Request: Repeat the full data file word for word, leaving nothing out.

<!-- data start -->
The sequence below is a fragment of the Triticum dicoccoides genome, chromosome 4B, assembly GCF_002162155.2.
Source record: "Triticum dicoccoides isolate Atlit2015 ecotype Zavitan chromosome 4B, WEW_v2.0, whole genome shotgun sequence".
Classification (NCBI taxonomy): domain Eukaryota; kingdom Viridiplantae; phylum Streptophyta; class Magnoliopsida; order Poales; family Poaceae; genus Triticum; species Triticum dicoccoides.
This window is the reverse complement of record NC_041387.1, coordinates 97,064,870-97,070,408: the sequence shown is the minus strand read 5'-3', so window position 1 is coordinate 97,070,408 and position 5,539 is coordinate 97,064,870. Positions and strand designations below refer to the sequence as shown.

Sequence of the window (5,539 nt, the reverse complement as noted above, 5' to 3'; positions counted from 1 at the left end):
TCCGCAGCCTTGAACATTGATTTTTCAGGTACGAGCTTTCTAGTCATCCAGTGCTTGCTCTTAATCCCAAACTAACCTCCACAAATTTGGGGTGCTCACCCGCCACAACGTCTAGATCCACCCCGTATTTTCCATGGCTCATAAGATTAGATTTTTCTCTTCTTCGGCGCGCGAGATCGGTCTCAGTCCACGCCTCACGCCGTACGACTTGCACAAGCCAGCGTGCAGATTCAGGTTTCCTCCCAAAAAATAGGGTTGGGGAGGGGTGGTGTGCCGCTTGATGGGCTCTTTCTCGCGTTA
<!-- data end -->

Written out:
The sequence below is a fragment of the Triticum dicoccoides genome, chromosome 4B, assembly GCF_002162155.2.
Source record: "Triticum dicoccoides isolate Atlit2015 ecotype Zavitan chromosome 4B, WEW_v2.0, whole genome shotgun sequence".
Classification (NCBI taxonomy): domain Eukaryota; kingdom Viridiplantae; phylum Streptophyta; class Magnoliopsida; order Poales; family Poaceae; genus Triticum; species Triticum dicoccoides.
This window is the reverse complement of record NC_041387.1, coordinates 97,064,870-97,070,408: the sequence shown is the minus strand read 5'-3', so window position 1 is coordinate 97,070,408 and position 5,539 is coordinate 97,064,870. Positions and strand designations below refer to the sequence as shown.

Sequence of the window (5,539 nt, the reverse complement as noted above, 5' to 3'; positions counted from 1 at the left end):
TCCGCAGCCTTGAACATTGATTTTTCAGGTACGAGCTTTCTAGTCATCCAGTGCTTGCTCTTAATCCCAAACTAACCTCCACAAATTTGGGGTGCTCACCCGCCACAACGTCTAGATCCACCCCGTATTTTCCATGGCTCATAAGATTAGATTTTTCTCTTCTTCGGCGCGCGAGATCGGTCTCAGTCCACGCCTCACGCCGTACGACTTGCACAAGCCAGCGTGCAGATTCAGGTTTCCTCCCAAAAAATAGGGTTGGGGAGGGGTGGTGTGCCGCTTGATGGGCTCTTTCTCGCGTTA